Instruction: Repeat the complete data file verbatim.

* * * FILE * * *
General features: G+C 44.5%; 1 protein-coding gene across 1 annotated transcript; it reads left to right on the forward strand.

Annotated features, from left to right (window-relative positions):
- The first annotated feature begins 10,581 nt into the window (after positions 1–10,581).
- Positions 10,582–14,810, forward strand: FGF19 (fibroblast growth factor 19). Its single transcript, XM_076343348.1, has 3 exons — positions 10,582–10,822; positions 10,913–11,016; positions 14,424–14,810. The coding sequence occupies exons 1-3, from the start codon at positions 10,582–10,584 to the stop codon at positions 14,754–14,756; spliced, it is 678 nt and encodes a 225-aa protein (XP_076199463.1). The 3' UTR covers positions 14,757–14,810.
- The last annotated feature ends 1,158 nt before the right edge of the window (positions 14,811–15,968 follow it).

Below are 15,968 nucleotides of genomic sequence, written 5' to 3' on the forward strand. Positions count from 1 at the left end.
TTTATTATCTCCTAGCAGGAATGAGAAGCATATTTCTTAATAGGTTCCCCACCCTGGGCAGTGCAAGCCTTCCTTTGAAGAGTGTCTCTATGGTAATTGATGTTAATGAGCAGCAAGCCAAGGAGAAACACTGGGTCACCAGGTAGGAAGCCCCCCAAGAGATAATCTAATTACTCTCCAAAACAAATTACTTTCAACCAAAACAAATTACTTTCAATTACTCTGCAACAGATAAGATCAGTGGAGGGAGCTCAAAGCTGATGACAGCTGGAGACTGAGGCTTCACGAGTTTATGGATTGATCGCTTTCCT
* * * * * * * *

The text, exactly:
General features: G+C 44.5%; 1 protein-coding gene across 1 annotated transcript; it reads left to right on the forward strand.

Annotated features, from left to right (window-relative positions):
- The first annotated feature begins 10,581 nt into the window (after positions 1–10,581).
- Positions 10,582–14,810, forward strand: FGF19 (fibroblast growth factor 19). Its single transcript, XM_076343348.1, has 3 exons — positions 10,582–10,822; positions 10,913–11,016; positions 14,424–14,810. The coding sequence occupies exons 1-3, from the start codon at positions 10,582–10,584 to the stop codon at positions 14,754–14,756; spliced, it is 678 nt and encodes a 225-aa protein (XP_076199463.1). The 3' UTR covers positions 14,757–14,810.
- The last annotated feature ends 1,158 nt before the right edge of the window (positions 14,811–15,968 follow it).

Below are 15,968 nucleotides of genomic sequence, written 5' to 3' on the forward strand. Positions count from 1 at the left end.
TTTATTATCTCCTAGCAGGAATGAGAAGCATATTTCTTAATAGGTTCCCCACCCTGGGCAGTGCAAGCCTTCCTTTGAAGAGTGTCTCTATGGTAATTGATGTTAATGAGCAGCAAGCCAAGGAGAAACACTGGGTCACCAGGTAGGAAGCCCCCCAAGAGATAATCTAATTACTCTCCAAAACAAATTACTTTCAACCAAAACAAATTACTTTCAATTACTCTGCAACAGATAAGATCAGTGGAGGGAGCTCAAAGCTGATGACAGCTGGAGACTGAGGCTTCACGAGTTTATGGATTGATCGCTTTCCT